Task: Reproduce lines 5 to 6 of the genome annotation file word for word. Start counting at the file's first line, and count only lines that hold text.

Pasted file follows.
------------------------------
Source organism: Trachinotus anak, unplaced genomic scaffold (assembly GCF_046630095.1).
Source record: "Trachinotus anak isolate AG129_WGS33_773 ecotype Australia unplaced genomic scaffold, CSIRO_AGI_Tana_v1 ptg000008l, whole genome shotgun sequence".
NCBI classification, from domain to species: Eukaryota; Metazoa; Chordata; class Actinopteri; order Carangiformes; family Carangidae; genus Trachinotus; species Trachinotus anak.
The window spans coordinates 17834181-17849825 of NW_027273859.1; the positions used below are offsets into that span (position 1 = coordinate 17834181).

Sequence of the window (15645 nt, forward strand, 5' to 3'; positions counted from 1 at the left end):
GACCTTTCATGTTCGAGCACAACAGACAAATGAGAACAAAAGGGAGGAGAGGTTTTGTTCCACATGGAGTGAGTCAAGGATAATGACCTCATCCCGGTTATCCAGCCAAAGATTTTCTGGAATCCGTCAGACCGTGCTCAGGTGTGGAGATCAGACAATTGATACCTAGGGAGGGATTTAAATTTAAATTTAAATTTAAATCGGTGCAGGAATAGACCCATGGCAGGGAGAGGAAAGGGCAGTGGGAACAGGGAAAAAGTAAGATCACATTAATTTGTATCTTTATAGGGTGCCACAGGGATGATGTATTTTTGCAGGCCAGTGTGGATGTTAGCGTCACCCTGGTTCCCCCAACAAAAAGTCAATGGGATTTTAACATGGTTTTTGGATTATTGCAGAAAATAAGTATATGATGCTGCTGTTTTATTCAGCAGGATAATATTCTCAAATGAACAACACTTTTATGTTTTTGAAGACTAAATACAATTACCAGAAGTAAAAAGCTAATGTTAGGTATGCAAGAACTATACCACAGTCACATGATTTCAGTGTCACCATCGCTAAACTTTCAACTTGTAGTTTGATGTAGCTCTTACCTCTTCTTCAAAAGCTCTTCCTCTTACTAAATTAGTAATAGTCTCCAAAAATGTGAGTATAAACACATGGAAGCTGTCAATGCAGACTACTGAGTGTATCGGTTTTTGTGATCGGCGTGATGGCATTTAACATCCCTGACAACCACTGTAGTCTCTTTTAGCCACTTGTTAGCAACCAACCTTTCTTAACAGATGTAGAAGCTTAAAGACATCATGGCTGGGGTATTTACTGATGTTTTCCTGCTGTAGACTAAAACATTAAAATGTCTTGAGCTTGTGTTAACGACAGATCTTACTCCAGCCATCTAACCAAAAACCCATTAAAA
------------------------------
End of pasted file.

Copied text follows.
Sequence of the window (15645 nt, forward strand, 5' to 3'; positions counted from 1 at the left end):
GACCTTTCATGTTCGAGCACAACAGACAAATGAGAACAAAAGGGAGGAGAGGTTTTGTTCCACATGGAGTGAGTCAAGGATAATGACCTCATCCCGGTTATCCAGCCAAAGATTTTCTGGAATCCGTCAGACCGTGCTCAGGTGTGGAGATCAGACAATTGATACCTAGGGAGGGATTTAAATTTAAATTTAAATTTAAATCGGTGCAGGAATAGACCCATGGCAGGGAGAGGAAAGGGCAGTGGGAACAGGGAAAAAGTAAGATCACATTAATTTGTATCTTTATAGGGTGCCACAGGGATGATGTATTTTTGCAGGCCAGTGTGGATGTTAGCGTCACCCTGGTTCCCCCAACAAAAAGTCAATGGGATTTTAACATGGTTTTTGGATTATTGCAGAAAATAAGTATATGATGCTGCTGTTTTATTCAGCAGGATAATATTCTCAAATGAACAACACTTTTATGTTTTTGAAGACTAAATACAATTACCAGAAGTAAAAAGCTAATGTTAGGTATGCAAGAACTATACCACAGTCACATGATTTCAGTGTCACCATCGCTAAACTTTCAACTTGTAGTTTGATGTAGCTCTTACCTCTTCTTCAAAAGCTCTTCCTCTTACTAAATTAGTAATAGTCTCCAAAAATGTGAGTATAAACACATGGAAGCTGTCAATGCAGACTACTGAGTGTATCGGTTTTTGTGATCGGCGTGATGGCATTTAACATCCCTGACAACCACTGTAGTCTCTTTTAGCCACTTGTTAGCAACCAACCTTTCTTAACAGATGTAGAAGCTTAAAGACATCATGGCTGGGGTATTTACTGATGTTTTCCTGCTGTAGACTAAAACATTAAAATGTCTTGAGCTTGTGTTAACGACAGATCTTACTCCAGCCATCTAACCAAAAACCCATTAAAA